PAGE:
MLB adopts rule on collisions at plate

"[As a baserunner], my mindset, when I'm coming around third, is to slide hard and late."

Texas Rangers catcher  J.P. Arencibia said the new rule "takes away the malicious intent behind the play at the plate."

"It stops guys just going out of their way just to try to dislodge the baseball when [catchers] have the plate," Rangers manager Ron Washington said.

Hall of Famer George Brett, the Kansas City Royals' vice president of baseball operations, said he doesn't like the rule even though he understands that the objective is to reduce injuries.

"I'm not a big fan of it," Brett told ESPN.com. "Catchers are taught to put their foot right in front of home plate, and the plays are bang-bang. I like the collision.

"I don't sit around at home at night and think about it. This is the first time I've thought about it since two months ago when somebody told me, 'They can't run into catchers anymore.' I said, 'That sucks. I love that play.'"

A runner who violates the rule will be declared out even if the catcher drops the ball. If a catcher blocks the plate without possession of the ball, the runner will be safe. However, a catcher may block the plate to field a throw if the umpire determines he could not have otherwise fielded it and thus contact with the runner could not have been avoided.

"We believe the new experimental rule allows for the play at the plate to retain its place as one of the most exciting plays in the game while providing an increased level of protection to both the runner and the catcher," new union head Tony Clark said. "We will monitor the rule closely this season before discussing with the commissioner's office whether the rule should become permanent."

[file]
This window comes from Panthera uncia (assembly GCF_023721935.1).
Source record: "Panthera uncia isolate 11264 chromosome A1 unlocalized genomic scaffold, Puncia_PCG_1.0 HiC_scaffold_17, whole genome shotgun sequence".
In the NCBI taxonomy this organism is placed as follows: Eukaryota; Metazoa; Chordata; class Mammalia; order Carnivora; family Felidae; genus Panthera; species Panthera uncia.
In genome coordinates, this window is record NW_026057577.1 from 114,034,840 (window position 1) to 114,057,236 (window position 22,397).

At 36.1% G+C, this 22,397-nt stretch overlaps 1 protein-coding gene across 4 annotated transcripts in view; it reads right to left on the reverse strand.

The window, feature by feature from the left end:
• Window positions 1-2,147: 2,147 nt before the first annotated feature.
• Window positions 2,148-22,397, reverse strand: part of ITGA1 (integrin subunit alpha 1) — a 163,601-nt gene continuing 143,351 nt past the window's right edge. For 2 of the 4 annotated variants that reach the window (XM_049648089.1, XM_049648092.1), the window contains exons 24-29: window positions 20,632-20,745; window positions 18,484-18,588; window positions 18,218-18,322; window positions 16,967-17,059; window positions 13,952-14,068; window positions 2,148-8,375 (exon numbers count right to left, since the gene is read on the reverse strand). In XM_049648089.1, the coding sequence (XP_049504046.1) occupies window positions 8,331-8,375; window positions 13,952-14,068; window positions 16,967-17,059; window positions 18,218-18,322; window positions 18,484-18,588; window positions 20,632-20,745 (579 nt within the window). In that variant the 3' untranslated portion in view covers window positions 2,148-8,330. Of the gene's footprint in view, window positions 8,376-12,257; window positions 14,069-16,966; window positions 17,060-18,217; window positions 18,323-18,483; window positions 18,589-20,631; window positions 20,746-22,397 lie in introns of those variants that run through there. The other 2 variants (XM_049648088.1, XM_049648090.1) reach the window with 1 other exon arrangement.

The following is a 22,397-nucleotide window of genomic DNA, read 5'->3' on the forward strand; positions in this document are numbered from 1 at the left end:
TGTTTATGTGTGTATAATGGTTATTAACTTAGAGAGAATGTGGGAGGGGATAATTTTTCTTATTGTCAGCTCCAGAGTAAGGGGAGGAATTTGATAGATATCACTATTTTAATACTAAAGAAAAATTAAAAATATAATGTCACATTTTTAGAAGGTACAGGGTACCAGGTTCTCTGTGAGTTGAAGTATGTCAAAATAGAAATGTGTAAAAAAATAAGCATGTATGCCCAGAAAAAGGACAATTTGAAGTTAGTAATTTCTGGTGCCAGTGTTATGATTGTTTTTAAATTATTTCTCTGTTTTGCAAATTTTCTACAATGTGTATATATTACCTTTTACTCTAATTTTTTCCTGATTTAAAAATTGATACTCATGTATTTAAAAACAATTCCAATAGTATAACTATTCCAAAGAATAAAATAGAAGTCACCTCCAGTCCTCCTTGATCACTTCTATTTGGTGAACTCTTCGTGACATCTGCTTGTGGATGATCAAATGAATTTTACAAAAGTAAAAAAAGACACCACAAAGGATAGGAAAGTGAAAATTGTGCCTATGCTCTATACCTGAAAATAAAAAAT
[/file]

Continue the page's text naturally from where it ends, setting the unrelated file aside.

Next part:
Baltimore Orioles catcher Matt Wieters, who was steamrolled at the plate by Sean Rodriguez in 2012 and Ryan Kalish in 2011, is one of the biggest supporters of the rule change, although he'd like to get clarifications from Major League Baseball on exactly what is and isn't permitted.

"There are always going to be catchers who want to leave it on the field," he said. "You want to be strong for your team. And stopping runs is the most important part of this game. It's whoever scores the most runs. So you want to be able to stop those runs at any cost.

"But the bigger thing that I think really comes into play here is you look at the NFL and the effect that concussions have. You know, we're not just talking about a career. You're not just talking about missing a season with an injury. You're talking about a couple of head-to-head collisions, and you could have quite a bit of memory loss and quite a difficult time functioning later in life. And for me, I think that's the one issue I'm glad is hopefully going to be straightened out."

Orioles manager Buck Showalter attended a briefing on the rule by baseball officials Sunday. And as someone who still cringes when he thinks of some of the hits Wieters has taken, Showalter is grateful for a rule that aspires to all but eliminate "the cheap-shot collision."

"We're talking about where the [catcher] is completely exposed, doesn't have the ball and some guy hunts him," Showalter said. "We've had it happen with Matt a couple of times. And as you remember, we were real unhappy about it. I can still remember the players who did it. With no intent to score. Had the plate given to him. Could have slid. And just [hit him] very maliciously. We're going to get that out of the game."

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